(CNN) -- Theatre director, visual artist, actor, writer: there are many feathers to Rabih Mroue's cap.
The Lebanese artist, whose performances, video works and installations deal with Lebanon's troubled history, is currently enjoying increasing visibility on the world's stage.
With two exhibitions currently in Europe (one in London and one in Sweden), Mroue is gaining more and more admirers, though cinephiles may already know him from his role in 2008 film "Je Veux Voir," in which his character traverses Beirut's destroyed neighborhoods with French actress Catherine Deneuve, following the 2006 Israel-Hezbollah war.
His exhibitions, which feature video work ruminating on his country's tumultuous past as well as his own personal history, also respond to recent events across the Arab world, with a window work in London entitled "The People are Demanding," also the title of the exhibition.
"There is no particular precise thing (that triggered the new work), but what is happening in the region is really something big and one cannot ignore it," he said.
"It is in a way a problematic word, 'people,'" the artist continued, speaking about the popular slogan "The People are Demanding," which was chanted during the mass demonstrations in Tunisia and Egypt that toppled their respective governments.
He points out that in Arabic, the word "people" is always singular. "We say, "The people is demanding" and in this sense, it's as if you're reducing the people into one quantity," he said.
The window display at London's Institute of International Visual Arts features numerous imagined demands that protesting individuals might make: the right to overthrow a government, the right to love, even the right to tweet -- all written across the window.
"It's in a way a playful piece of work, which starts with a very serious demand and goes to the very basic needs of every human being," he said.
Mroue adds that while he supports events across the Arab world, he is wary of Arab people being dissolved in one mass with a single view.
Tensions like these are at the heart of Mroue's work, which often deals with complex issues such as the desire to remember traumatic events in his country's history, but also the desire to consign them to the past and move on.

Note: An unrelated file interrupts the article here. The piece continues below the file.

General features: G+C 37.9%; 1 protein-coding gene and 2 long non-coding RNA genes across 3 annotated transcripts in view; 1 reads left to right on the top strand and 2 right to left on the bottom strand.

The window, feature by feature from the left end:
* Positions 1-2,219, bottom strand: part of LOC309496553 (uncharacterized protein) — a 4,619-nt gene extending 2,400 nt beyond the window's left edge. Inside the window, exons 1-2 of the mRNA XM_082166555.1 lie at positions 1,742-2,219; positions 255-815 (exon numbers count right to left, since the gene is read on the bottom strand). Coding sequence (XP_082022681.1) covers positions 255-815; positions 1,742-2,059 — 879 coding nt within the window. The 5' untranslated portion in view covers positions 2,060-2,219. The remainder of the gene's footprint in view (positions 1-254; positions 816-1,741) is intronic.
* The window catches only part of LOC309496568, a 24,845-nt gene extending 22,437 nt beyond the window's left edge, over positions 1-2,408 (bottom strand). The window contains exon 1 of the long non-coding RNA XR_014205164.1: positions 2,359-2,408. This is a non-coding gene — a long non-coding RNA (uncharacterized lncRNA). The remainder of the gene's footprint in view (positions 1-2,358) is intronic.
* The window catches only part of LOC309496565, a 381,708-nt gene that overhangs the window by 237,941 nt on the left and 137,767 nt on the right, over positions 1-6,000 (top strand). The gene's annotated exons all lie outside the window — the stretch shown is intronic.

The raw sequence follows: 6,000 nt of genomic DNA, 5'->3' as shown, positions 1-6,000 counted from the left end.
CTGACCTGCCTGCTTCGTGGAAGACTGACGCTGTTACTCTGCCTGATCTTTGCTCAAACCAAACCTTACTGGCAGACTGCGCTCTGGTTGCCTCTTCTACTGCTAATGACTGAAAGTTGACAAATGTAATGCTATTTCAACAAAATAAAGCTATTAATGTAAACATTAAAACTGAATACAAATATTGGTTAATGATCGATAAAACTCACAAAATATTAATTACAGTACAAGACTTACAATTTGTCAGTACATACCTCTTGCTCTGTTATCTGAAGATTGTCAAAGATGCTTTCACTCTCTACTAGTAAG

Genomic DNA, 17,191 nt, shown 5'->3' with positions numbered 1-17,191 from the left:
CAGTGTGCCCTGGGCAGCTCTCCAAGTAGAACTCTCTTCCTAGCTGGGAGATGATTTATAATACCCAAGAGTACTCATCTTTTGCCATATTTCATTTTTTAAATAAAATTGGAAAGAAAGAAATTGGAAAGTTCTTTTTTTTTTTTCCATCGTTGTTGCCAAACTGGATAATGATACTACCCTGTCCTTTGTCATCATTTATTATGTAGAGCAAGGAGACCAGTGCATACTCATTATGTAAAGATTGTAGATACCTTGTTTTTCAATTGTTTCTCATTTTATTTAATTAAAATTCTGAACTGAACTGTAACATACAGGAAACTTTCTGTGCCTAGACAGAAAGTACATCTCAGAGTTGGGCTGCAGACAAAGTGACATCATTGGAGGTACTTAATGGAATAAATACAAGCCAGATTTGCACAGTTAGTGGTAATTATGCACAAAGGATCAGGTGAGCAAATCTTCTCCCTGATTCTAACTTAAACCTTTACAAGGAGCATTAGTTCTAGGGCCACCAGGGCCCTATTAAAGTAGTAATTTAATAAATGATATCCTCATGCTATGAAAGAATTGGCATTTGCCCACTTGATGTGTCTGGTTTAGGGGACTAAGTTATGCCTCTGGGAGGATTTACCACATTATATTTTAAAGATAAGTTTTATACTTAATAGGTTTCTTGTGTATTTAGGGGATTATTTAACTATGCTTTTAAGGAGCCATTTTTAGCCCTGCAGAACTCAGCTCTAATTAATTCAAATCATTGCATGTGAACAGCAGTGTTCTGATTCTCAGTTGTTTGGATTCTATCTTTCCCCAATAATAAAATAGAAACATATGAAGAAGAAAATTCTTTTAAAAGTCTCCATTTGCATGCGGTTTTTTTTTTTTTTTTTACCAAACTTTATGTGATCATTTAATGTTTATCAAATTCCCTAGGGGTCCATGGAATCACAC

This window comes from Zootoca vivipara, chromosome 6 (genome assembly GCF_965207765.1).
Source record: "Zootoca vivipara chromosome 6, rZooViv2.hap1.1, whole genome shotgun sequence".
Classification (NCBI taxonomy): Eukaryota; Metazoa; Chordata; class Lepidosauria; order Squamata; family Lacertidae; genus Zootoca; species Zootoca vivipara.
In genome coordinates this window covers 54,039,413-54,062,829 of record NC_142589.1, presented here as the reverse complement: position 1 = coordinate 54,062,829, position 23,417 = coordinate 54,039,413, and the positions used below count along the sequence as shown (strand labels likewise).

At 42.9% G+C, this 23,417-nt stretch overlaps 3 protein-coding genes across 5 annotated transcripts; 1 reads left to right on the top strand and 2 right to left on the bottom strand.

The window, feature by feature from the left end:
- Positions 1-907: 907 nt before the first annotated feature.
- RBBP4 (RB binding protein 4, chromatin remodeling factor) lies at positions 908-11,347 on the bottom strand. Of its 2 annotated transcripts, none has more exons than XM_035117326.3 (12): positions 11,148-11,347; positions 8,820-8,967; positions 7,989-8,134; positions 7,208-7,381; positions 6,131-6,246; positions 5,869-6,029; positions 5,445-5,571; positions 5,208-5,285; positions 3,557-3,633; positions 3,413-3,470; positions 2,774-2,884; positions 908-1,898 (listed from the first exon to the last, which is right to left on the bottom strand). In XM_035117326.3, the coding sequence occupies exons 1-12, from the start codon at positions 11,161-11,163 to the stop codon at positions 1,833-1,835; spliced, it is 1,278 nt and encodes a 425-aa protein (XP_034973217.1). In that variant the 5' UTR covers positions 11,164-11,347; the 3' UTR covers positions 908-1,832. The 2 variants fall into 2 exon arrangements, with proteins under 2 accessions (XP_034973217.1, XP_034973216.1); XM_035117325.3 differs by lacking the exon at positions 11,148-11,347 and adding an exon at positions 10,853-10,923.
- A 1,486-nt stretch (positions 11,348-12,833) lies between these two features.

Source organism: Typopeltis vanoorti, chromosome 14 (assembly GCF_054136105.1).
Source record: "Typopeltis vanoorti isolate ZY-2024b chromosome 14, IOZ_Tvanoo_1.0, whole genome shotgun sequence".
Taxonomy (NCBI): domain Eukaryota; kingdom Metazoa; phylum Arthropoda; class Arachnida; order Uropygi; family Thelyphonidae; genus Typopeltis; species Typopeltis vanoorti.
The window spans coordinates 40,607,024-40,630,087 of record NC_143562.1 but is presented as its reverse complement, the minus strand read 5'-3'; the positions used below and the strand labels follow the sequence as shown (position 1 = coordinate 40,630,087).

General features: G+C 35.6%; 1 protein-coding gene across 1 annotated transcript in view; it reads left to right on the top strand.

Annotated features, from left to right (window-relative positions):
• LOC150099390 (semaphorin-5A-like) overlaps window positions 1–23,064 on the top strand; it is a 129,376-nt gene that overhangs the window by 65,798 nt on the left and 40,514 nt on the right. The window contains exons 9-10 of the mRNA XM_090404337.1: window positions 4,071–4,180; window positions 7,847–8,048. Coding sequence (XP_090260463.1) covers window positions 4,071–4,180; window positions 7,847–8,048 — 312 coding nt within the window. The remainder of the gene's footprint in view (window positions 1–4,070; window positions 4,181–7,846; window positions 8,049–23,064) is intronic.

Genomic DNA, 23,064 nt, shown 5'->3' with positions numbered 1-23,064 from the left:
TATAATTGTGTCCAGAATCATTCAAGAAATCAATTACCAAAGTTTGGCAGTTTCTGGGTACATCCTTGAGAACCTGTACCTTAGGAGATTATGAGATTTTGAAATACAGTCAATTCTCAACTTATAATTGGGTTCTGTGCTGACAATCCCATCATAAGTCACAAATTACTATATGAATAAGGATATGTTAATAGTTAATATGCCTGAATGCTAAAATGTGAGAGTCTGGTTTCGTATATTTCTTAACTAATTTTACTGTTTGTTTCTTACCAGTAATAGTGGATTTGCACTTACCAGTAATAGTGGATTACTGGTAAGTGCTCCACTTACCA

"For me, it's a question of, 'What should we remember? And what we should not remember?' What should we forget and what should we not forget, and who decides on these issues?" he said.
He is referring to the amnesty declared in Lebanon following its painful civil war, which lasted from 1975 to 1990, and what he sees as the state's desire to foreground certain things from the past and eliminate others.
"It's all about history -- about writing history -- because history in this sense erases something and highlights something else," Mroue said.
"If one looks at Lebanese art and contemporary culture, without generalizing or essentializing, one would see that there is a certain kind of obsession for collecting images and traces of a lost life," said Cosmin Costinas, curator of Mroue's exhibitions at the Lunds Konsthall in Sweden, and in London.
"I would interpret (Mroue's) work as a reaction to a certain kind of archival instinct, which you have in contemporary culture," said Costinas.
Mroue began producing theatrical work in the early 1990s. He became central to a loose community of Beirut-based artists and intellectuals and soon found his work crossing over into the realms of visual and performance art.
But Mroue says that both he and others are forced to navigate the thorny issue of censorship. His plays and performances have, in the past, been altered by the state's censors. One particular performance from 2007 was banned by the authorities, though later staged following a public outcry.
"To use the words of the censorship department, they tell us: We don't censor you, we just play with the contrast, we make it less sharp, just make it more gentle, not so violent or provocative," he explained.
He gets around the censors, he said, by only putting on performances for short periods, and not charging people to see them.
Though it gets an easier reception in the West, Mroue's work doesn't shy away from potentially provocative subjects. One work in the London exhibition, entitled "Grandfather, Father and Son," features meticulously filed library index cards belonging to his intellectual grandfather, who was assassinated, aged 80, by Islamic fundamentalists.
"It's one of the conditions of being a human being -- to think, and to produce abstract ideas," Mroue pointed out.
"This is what distinguishes us from animals, that we are allowed to produce and to write about abstract ideas, about justice, injustice, mathematics," he continued.
Having the courage to think about and articulate these abstract ideas is, he believes, an important form of resistance.